That's entirely a matter for them. What I have to do is to act on the advice of our legal advisors and well established processes. Because this is such an important proposal it is very important that the proponents are given procedural fairness. That's what's happened on this occasion.

BENSON:

Was it a tough decision for you or was the evidence clear?

TREASURER:

Look, I've given this a lot of thought. It first was published towards the end of last year. I've spent a lot of time reading material, seeking advice, consulting with the business community and the wider community. I've taken it very seriously and I didn't start from, in that process, with any pre-established view. I've had a very open mind about it, but as I've been through the process, as I've considered all of the material, as I've consulted widely, I've come to an interim view, if you like, of which we informed the exchanges yesterday. That's a process of something like five months.

BENSON:

Some people are suggesting that this will harm Australia's international standing.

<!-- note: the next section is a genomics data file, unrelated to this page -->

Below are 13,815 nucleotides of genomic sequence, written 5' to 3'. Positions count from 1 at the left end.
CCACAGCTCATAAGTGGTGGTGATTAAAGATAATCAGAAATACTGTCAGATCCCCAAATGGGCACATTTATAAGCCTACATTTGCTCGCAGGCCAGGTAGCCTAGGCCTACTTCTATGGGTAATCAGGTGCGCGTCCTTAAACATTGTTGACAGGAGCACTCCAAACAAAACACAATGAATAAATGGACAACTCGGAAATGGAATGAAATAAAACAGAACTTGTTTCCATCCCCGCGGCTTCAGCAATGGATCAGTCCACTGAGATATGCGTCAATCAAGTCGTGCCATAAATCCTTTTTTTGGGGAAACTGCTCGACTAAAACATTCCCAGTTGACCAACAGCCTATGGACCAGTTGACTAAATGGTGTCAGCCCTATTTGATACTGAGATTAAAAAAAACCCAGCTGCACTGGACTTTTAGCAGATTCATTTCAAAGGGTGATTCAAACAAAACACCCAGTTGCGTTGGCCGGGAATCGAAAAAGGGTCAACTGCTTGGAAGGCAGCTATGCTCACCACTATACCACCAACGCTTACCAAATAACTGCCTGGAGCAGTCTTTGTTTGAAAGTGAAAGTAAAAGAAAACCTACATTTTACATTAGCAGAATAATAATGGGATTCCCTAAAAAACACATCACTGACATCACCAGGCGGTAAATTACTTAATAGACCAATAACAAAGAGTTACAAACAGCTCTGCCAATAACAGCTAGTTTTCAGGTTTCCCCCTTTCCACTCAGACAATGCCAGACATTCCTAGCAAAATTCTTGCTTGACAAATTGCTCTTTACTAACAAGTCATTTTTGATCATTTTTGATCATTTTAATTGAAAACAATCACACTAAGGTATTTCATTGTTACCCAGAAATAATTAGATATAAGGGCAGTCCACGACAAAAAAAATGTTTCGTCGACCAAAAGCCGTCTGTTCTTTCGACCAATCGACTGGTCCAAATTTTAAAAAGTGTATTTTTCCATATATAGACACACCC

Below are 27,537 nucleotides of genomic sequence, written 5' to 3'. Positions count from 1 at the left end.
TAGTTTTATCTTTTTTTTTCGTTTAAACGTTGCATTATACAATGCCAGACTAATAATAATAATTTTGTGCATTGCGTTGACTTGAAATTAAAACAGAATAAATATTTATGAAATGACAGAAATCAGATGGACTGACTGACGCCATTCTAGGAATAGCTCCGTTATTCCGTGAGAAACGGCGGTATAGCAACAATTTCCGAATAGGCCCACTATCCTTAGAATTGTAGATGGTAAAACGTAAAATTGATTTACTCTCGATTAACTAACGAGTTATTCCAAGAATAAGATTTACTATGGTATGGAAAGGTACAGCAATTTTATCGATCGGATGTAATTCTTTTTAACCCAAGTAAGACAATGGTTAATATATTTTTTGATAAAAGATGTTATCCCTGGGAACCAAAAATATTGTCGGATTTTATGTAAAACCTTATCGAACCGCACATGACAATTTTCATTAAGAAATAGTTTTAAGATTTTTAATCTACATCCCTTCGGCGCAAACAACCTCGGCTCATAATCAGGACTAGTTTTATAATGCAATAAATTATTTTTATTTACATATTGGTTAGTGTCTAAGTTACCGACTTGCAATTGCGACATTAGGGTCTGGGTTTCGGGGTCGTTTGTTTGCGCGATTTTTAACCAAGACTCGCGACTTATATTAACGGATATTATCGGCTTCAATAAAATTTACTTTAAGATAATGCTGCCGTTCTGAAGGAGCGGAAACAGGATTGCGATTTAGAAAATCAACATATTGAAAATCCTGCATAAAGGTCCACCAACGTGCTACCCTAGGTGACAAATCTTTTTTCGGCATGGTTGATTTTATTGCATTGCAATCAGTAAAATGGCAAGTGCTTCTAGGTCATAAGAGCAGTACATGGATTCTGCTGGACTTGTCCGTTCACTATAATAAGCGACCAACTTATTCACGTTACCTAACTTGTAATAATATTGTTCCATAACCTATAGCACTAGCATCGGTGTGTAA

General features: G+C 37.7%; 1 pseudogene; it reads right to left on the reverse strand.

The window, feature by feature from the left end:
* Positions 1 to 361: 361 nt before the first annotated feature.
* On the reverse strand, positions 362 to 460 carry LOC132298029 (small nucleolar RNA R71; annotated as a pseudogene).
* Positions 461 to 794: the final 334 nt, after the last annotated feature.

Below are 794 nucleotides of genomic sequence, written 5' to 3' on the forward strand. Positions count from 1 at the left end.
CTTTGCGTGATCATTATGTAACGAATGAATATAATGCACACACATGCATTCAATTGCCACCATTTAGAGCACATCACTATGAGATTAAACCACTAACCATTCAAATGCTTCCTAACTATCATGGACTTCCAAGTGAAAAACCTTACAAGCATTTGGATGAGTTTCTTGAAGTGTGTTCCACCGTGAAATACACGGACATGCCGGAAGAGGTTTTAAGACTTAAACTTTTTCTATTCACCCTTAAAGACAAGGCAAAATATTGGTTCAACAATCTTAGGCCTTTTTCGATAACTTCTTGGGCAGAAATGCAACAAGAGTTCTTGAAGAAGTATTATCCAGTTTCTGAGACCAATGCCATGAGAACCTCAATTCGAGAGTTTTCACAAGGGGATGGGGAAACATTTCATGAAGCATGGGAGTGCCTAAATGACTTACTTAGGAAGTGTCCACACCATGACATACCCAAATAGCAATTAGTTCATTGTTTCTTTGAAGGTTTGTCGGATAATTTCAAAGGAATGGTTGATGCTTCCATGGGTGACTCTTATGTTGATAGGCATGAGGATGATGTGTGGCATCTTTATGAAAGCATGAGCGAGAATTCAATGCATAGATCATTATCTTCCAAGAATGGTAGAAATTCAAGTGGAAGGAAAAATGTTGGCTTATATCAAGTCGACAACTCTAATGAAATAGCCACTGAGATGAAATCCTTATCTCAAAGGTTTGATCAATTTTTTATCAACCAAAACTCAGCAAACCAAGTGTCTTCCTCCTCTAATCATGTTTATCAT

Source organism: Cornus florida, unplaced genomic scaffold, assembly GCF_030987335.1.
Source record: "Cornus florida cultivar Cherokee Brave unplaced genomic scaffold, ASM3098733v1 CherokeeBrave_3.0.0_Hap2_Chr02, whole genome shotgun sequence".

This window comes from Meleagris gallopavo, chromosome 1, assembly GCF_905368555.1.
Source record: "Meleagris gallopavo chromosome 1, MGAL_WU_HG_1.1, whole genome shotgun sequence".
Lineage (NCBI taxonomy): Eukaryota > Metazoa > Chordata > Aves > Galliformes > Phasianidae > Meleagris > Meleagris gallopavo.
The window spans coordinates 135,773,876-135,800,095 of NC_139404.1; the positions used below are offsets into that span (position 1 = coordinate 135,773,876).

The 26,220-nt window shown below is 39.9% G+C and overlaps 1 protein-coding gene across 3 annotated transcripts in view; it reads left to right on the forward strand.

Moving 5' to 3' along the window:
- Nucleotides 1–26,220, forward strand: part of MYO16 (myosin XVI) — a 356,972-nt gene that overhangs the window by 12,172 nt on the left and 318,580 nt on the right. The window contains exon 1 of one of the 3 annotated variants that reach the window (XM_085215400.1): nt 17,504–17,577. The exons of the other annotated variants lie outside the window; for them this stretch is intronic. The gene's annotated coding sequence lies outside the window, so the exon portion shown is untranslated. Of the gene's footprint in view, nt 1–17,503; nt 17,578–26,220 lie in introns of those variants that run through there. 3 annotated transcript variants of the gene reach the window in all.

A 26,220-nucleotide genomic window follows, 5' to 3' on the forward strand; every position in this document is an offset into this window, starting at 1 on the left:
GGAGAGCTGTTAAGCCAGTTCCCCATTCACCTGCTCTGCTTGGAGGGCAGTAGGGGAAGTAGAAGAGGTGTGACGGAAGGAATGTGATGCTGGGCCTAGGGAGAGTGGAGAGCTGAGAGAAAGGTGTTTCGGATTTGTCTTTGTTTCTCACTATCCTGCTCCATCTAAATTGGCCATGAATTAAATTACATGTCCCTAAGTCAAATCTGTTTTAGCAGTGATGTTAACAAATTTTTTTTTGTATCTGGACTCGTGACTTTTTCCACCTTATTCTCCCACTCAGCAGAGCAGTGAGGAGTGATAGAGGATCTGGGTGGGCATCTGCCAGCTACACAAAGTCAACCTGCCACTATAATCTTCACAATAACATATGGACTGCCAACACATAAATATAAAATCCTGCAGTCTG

TREASURER:

No, I don't believe so. I have consulted widely. I know that there are some who will bang a drum with their own particular view and their own particular commercial interest, but I have consulted widely, particularly in the financial sector here and abroad and there are some very clear views coming forward to me through that consultation. But I will deal with all of those issues when I publish all of the reasons in full, after I've taken my final decision.

BENSON:

Laura Tingle writing in the Financial Review this morning says there were plenty of dark suggestions and scepticism going around yesterday implying political interference in the FIRB process. Was there political interference?

TREASURER:

Absolutely nothing could be further from the truth. The FIRB board is independent. They do their work. They take their decisions independently. They talk to me as the responsible minister. They have made a recommendation to me. It's a recommendation which they spent a lot of time on and they worked their way through.

BENSON:

Wayne Swan thank you very much.

TREASURER:

Good to be with you.